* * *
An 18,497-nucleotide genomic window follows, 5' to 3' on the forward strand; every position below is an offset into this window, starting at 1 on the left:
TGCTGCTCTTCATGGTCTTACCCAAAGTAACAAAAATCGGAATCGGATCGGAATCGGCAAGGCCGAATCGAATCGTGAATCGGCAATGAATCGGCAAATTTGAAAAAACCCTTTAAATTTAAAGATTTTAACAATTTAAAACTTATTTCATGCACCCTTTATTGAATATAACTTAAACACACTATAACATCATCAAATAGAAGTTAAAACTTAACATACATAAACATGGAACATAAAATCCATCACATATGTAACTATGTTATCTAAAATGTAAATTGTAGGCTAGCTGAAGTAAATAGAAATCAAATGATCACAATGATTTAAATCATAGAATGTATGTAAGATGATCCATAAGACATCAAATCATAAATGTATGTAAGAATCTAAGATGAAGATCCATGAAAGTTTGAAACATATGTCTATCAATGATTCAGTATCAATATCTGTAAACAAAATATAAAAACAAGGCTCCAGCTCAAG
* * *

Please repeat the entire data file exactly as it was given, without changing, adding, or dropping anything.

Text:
An 18,497-nucleotide genomic window follows, 5' to 3' on the forward strand; every position below is an offset into this window, starting at 1 on the left:
TGCTGCTCTTCATGGTCTTACCCAAAGTAACAAAAATCGGAATCGGATCGGAATCGGCAAGGCCGAATCGAATCGTGAATCGGCAATGAATCGGCAAATTTGAAAAAACCCTTTAAATTTAAAGATTTTAACAATTTAAAACTTATTTCATGCACCCTTTATTGAATATAACTTAAACACACTATAACATCATCAAATAGAAGTTAAAACTTAACATACATAAACATGGAACATAAAATCCATCACATATGTAACTATGTTATCTAAAATGTAAATTGTAGGCTAGCTGAAGTAAATAGAAATCAAATGATCACAATGATTTAAATCATAGAATGTATGTAAGATGATCCATAAGACATCAAATCATAAATGTATGTAAGAATCTAAGATGAAGATCCATGAAAGTTTGAAACATATGTCTATCAATGATTCAGTATCAATATCTGTAAACAAAATATAAAAACAAGGCTCCAGCTCAAG